His death by euthanasia has received criticism from the Roman Catholic Church and the Belgian Alzheimer League. [21] The Roman Catholic Church criticized the media coverage; Belgian Cardinal Godfried Danneels referred to Claus' euthanasia in his Easter Homily. [22] The Belgian Alzheimer League respects Claus' decision, but believes the media coverage of his death neglects other options for Alzheimer's patients.[ citation needed ]

Prizes

Poem by Hugo Claus as a wall poem in Leiden Hugo Claus - De aarde danst op haar wolken - Geregracht 1, Leiden.JPG
Poem by Hugo Claus as a wall poem in Leiden

Amongst others:

Bibliography

Claus wrote over a thousand pages of poetry, more than sixty plays, over twenty novels and several essays, film scripts, libretti and translations. Only a small part of this œuvre has been translated into English:

See also

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References

  1. 1 2 "Een virtuoze alleskunner" (19 March 2008). De Verdieping. Retrieved 18 June 2010. (in Dutch)
  2. 1 2 3 4 5 Coetzee, J. M. (24 February 2007). "Stepping Stones". The Guardian . Retrieved 17 June 2010.
  3. Bloom, Ono (20 March 2008). "De Vlaamse leeuw is dood: In memoriam Hugo Claus 1929 – 2008". De Verdieping. Retrieved 18 June 2010. (in Dutch)
  4. eorges Wildemeersch. "Introduction – Studie- en documentatiecentrum Hugo Claus". University of Antwerp. Retrieved 12 February 2009.
  5. 1 2 "Author Claus dies by euthanasia". BBC News. 21 March 2008.
  6. 1 2 Revue de la presse belge (French) Archived 20 April 2008 at the Wayback Machine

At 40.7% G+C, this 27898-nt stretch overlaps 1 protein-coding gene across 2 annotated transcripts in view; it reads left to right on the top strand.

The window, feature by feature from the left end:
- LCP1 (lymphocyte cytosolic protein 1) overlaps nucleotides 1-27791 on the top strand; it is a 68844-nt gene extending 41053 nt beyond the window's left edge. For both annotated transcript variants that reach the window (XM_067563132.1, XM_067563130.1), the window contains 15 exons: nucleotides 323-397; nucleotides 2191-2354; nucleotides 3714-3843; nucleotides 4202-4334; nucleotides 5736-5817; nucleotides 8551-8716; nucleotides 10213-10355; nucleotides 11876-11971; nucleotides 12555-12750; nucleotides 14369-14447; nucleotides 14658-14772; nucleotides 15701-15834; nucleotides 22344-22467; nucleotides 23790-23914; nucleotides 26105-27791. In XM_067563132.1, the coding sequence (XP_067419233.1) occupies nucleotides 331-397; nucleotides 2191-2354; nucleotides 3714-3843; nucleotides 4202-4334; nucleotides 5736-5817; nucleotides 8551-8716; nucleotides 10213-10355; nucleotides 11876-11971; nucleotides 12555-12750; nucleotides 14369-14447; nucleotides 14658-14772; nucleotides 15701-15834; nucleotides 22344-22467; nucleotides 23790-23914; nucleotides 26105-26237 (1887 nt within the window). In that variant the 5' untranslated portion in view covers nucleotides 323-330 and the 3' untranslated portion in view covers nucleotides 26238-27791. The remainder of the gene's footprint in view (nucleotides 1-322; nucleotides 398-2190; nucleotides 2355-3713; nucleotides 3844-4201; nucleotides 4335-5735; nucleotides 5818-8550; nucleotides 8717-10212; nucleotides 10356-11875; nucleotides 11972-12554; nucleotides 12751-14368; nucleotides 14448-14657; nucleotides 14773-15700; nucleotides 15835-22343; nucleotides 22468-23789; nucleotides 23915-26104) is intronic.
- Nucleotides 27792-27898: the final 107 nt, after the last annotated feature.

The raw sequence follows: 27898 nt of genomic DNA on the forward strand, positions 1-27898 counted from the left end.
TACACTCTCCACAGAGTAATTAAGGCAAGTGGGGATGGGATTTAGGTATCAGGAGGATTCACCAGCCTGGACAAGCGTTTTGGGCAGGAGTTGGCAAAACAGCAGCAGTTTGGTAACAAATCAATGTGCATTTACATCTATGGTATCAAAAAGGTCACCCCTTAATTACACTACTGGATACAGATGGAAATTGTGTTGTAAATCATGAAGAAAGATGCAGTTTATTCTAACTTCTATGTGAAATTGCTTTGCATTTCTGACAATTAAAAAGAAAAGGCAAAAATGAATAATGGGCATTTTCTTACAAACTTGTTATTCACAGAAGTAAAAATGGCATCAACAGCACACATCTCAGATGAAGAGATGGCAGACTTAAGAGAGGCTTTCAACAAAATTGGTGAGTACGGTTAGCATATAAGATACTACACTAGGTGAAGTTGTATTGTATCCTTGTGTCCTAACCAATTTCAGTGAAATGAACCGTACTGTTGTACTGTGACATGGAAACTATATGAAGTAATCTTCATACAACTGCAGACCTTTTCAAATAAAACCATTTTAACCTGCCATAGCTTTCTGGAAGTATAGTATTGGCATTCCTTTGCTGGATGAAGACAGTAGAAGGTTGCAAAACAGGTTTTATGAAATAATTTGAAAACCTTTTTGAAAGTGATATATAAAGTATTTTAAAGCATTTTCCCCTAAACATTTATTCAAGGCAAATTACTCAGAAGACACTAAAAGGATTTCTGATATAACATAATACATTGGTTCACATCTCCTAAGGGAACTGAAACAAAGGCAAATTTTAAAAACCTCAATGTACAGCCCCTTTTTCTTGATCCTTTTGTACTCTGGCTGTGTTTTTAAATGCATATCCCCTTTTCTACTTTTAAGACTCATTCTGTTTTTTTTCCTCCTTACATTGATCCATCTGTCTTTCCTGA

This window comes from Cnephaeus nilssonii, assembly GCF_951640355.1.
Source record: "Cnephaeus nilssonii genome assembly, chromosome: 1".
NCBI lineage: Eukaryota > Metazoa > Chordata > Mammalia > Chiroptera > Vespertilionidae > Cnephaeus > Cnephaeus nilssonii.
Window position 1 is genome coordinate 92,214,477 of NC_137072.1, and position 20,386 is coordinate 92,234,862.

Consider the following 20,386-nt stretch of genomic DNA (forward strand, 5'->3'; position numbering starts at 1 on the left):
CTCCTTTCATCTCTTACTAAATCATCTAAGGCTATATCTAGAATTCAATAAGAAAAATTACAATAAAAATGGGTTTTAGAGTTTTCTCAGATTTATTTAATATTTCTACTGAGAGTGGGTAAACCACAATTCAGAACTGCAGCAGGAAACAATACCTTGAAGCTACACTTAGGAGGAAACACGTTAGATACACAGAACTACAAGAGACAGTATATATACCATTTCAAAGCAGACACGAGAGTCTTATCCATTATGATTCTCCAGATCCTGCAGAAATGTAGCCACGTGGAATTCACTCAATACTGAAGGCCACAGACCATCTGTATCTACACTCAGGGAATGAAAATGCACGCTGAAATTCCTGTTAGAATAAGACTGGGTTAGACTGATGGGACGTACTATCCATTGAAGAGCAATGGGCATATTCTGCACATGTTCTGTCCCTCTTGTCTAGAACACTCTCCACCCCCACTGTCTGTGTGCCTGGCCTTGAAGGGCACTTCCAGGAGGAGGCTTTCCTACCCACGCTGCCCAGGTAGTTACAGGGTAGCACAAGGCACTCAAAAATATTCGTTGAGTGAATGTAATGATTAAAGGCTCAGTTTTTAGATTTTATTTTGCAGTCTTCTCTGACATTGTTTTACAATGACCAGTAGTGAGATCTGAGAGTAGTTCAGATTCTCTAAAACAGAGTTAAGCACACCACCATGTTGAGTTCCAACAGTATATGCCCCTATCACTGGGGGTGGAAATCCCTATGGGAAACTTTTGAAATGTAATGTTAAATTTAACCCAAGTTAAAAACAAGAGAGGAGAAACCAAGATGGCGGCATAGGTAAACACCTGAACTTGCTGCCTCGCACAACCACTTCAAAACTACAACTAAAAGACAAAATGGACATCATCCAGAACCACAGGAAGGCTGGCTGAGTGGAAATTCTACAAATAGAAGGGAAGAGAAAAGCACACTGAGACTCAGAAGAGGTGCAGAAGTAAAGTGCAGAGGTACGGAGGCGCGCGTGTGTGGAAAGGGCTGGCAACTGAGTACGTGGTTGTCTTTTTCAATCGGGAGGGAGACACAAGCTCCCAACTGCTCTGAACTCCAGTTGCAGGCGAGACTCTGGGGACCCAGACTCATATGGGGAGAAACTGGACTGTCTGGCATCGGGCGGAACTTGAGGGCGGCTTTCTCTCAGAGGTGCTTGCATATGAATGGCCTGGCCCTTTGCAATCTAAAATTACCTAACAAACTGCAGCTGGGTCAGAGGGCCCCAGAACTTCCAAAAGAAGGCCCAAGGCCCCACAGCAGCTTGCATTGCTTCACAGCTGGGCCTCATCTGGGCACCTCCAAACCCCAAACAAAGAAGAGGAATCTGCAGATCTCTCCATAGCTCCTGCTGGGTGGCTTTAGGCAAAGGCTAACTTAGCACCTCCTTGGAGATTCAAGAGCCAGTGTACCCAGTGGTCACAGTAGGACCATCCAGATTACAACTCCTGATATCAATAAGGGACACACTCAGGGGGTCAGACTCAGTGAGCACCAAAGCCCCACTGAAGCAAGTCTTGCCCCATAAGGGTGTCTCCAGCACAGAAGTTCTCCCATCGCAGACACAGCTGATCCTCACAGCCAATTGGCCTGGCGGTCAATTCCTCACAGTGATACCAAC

7. Radio-Television Belge RTBF (French) Archived 20 March 2008 at the Wayback Machine
  8. "Le Devoir".
  9. "La Croix – Actualité à la Une en France, en Europe et dans le Monde". La Croix.
  10. Brems, Hugo (2007). "Claus, Hugo (1929–)". In Bernard A. Cook (Ed.), Europe Since 1945: An Encyclopedia, Volume 1 (pp. 204–205). London: Taylor & Francis. ISBN   0-8153-1336-5.
  11. Lee, M. (2002). National Identity and Its Construction: The Codification of Flemish Identity Illustrated through Het verdriet van België by Hugo Claus. Dutch Crossing: A Journal of Low Countries Studies, 26(2), 212–232.
  12. 1 2 Willinger, David (2007). "Introduction". In Hugo Claus, The Sacrament and Other Plays of Forbidden Love (pp. 11–80). Selinsgrove, Pennsylvania: Susquehanna University Press. ISBN   978-1-57591-110-6
  13. "De avonturen van Belgman". Blues Online.
  14. 1 2 "Hugo Claus". Jaski Art Gallery. Archived from the original on 6 February 2007. Retrieved 12 February 2009.
  15. "Hugo Claus's position as poet-painter in Flemish/Dutch experimentalism (1947–1955)". University of Antwerp. Retrieved 12 February 2009.
  16. "Hugo Claus: Mild Destruction (Een zachte vernieling)". NLPVF – Foundation for the Production and Translation of Dutch Literature. Retrieved 12 February 2009.
  17. "Festival de Cannes: The Sacrament". festival-cannes.com. Archived from the original on 4 October 2012. Retrieved 7 August 2009.
  18. svh. "Hugo Claus overleden". De Standaard.
  19. "Regeringen Peeters". Vlaanderen.be (in Dutch). 10 September 2014. Retrieved 3 March 2018.
  20. LCI (French) Archived 21 March 2008 at the Wayback Machine
  21. "Welkom – Alzheimer Liga vzw". www.alzheimerliga.be.
  22. "Kardinaal Danneels: 'de dood omzeilen is geen heldendaad'". De Standaard.